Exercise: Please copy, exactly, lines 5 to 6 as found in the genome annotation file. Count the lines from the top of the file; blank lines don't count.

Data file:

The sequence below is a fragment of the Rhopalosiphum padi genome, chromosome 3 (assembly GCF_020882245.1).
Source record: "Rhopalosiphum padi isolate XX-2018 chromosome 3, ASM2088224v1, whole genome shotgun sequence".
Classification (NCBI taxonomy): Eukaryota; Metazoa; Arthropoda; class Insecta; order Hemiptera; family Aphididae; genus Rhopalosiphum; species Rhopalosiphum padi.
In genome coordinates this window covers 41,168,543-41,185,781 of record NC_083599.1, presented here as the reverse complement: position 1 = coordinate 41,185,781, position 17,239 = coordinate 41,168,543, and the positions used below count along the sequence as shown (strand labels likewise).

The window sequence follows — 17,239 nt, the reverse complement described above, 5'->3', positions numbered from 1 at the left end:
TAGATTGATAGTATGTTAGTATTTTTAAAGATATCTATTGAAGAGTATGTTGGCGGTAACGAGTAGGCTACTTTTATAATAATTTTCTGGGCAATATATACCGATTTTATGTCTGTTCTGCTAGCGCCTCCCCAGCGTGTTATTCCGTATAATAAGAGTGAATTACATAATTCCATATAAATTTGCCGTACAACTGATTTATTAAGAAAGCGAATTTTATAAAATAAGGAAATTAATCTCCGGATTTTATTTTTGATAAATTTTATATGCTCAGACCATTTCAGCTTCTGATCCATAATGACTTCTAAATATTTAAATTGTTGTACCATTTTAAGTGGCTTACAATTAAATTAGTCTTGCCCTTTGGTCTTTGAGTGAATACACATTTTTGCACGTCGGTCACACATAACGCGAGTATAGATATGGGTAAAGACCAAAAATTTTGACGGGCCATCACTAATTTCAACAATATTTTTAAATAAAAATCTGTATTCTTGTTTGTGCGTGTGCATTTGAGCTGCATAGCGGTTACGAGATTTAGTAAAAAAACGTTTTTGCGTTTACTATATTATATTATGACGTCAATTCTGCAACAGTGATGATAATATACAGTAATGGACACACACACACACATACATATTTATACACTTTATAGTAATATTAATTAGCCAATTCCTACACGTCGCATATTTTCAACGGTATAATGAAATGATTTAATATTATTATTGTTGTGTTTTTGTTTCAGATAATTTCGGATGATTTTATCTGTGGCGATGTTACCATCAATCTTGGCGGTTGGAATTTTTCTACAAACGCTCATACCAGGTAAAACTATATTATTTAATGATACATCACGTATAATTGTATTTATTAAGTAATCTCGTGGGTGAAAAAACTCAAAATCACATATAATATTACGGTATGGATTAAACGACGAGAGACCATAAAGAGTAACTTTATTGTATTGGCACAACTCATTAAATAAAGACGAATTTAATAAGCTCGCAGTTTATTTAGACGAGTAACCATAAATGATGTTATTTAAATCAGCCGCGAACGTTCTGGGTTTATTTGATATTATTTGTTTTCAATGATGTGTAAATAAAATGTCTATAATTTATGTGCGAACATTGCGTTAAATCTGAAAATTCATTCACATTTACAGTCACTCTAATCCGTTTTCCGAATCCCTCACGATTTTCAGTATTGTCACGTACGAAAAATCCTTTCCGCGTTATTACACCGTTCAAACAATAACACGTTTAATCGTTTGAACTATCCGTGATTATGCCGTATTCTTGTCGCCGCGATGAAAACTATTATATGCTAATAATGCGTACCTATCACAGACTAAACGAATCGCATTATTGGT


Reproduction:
The window sequence follows — 17,239 nt, the reverse complement described above, 5'->3', positions numbered from 1 at the left end:
TAGATTGATAGTATGTTAGTATTTTTAAAGATATCTATTGAAGAGTATGTTGGCGGTAACGAGTAGGCTACTTTTATAATAATTTTCTGGGCAATATATACCGATTTTATGTCTGTTCTGCTAGCGCCTCCCCAGCGTGTTATTCCGTATAATAAGAGTGAATTACATAATTCCATATAAATTTGCCGTACAACTGATTTATTAAGAAAGCGAATTTTATAAAATAAGGAAATTAATCTCCGGATTTTATTTTTGATAAATTTTATATGCTCAGACCATTTCAGCTTCTGATCCATAATGACTTCTAAATATTTAAATTGTTGTACCATTTTAAGTGGCTTACAATTAAATTAGTCTTGCCCTTTGGTCTTTGAGTGAATACACATTTTTGCACGTCGGTCACACATAACGCGAGTATAGATATGGGTAAAGACCAAAAATTTTGACGGGCCATCACTAATTTCAACAATATTTTTAAATAAAAATCTGTATTCTTGTTTGTGCGTGTGCATTTGAGCTGCATAGCGGTTACGAGATTTAGTAAAAAAACGTTTTTGCGTTTACTATATTATATTATGACGTCAATTCTGCAACAGTGATGATAATATACAGTAATGGACACACACACACACATACATATTTATACACTTTATAGTAATATTAATTAGCCAATTCCTACACGTCGCATATTTTCAACGGTATAATGAAATGATTTAATATTATTATTGTTGTGTTTTTGTTTCAGATAATTTCGGATGATTTTATCTGTGGCGATGTTACCATCAATCTTGGCGGTTGGAATTTTTCTACAAACGCTCATACCAGGTAAAACTATATTATTTAATGATACATCACGTATAATTGTATTTATTAAGTAATCTCGTGGGTGAAAAAACTCAAAATCACATATAATATTACGGTATGGATTAAACGACGAGAGACCATAAAGAGTAACTTTATTGTATTGGCACAACTCATTAAATAAAGACGAATTTAATAAGCTCGCAGTTTATTTAGACGAGTAACCATAAATGATGTTATTTAAATCAGCCGCGAACGTTCTGGGTTTATTTGATATTATTTGTTTTCAATGATGTGTAAATAAAATGTCTATAATTTATGTGCGAACATTGCGTTAAATCTGAAAATTCATTCACATTTACAGTCACTCTAATCCGTTTTCCGAATCCCTCACGATTTTCAGTATTGTCACGTACGAAAAATCCTTTCCGCGTTATTACACCGTTCAAACAATAACACGTTTAATCGTTTGAACTATCCGTGATTATGCCGTATTCTTGTCGCCGCGATGAAAACTATTATATGCTAATAATGCGTACCTATCACAGACTAAACGAATCGCATTATTGGT